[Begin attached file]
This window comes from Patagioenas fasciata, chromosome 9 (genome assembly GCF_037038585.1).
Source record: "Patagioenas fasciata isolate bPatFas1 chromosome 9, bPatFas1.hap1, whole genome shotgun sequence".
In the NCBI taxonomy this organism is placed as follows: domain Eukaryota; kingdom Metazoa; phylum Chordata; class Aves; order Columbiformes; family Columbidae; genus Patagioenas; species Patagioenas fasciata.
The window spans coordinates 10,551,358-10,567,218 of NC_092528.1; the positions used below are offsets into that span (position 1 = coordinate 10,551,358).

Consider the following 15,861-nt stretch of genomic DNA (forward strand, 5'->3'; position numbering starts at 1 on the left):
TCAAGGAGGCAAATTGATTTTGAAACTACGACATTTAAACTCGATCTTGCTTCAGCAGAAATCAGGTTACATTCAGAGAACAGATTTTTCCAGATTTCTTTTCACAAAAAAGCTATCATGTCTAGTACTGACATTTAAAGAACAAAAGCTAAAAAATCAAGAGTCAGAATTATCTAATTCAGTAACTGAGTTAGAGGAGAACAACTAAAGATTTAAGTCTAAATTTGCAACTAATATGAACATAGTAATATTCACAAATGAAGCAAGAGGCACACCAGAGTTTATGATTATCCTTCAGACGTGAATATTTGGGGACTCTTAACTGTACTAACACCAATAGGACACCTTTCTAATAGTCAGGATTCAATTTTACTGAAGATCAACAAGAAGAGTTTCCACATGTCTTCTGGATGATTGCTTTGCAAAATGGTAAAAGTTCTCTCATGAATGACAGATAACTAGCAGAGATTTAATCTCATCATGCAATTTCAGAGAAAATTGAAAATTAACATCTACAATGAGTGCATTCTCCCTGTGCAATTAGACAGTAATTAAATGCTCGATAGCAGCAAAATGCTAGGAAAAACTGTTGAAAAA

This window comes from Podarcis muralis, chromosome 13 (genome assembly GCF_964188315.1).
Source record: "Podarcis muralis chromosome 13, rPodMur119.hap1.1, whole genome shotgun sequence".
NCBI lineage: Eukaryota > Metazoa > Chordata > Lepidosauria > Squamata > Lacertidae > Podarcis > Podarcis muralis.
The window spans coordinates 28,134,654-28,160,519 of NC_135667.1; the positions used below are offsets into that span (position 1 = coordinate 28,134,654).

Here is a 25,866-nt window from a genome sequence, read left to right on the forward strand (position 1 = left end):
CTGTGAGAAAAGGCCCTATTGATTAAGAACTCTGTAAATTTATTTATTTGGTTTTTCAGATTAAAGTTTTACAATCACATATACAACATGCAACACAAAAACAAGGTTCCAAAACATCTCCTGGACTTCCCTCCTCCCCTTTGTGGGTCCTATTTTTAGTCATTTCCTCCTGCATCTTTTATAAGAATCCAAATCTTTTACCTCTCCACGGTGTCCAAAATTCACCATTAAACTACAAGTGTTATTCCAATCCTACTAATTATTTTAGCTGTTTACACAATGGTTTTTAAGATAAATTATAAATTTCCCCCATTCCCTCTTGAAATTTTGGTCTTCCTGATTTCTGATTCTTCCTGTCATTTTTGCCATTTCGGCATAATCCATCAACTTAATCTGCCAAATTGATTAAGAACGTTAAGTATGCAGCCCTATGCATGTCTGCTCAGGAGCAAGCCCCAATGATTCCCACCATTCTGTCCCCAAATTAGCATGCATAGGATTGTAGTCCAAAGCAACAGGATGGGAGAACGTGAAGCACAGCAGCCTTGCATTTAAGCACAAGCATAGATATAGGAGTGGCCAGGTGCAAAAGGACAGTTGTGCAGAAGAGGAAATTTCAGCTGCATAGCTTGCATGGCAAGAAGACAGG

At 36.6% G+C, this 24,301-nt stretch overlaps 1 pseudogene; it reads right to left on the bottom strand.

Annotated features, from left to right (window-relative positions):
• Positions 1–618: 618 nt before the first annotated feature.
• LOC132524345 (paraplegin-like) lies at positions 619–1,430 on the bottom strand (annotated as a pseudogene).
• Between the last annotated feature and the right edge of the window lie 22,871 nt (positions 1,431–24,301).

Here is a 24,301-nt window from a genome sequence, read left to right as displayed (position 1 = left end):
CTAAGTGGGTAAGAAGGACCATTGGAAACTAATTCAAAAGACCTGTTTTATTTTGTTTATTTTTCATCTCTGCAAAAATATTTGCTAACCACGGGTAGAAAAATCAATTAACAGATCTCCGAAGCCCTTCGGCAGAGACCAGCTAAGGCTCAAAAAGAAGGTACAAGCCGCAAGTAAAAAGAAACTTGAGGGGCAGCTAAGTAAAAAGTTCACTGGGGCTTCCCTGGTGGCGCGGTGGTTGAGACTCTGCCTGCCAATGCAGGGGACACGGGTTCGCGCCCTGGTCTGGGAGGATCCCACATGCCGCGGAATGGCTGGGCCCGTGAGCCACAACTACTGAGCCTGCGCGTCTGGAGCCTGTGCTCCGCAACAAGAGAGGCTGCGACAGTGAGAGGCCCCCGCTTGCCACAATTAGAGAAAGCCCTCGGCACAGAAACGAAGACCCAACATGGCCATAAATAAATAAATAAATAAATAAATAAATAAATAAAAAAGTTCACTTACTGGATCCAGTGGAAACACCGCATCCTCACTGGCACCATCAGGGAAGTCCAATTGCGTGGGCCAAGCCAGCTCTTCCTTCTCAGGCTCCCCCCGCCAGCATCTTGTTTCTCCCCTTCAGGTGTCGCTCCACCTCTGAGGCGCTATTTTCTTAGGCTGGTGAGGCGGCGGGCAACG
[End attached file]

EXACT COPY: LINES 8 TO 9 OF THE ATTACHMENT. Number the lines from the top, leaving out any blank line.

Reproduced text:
Source record: "Podarcis muralis chromosome 13, rPodMur119.hap1.1, whole genome shotgun sequence".
NCBI lineage: Eukaryota > Metazoa > Chordata > Lepidosauria > Squamata > Lacertidae > Podarcis > Podarcis muralis.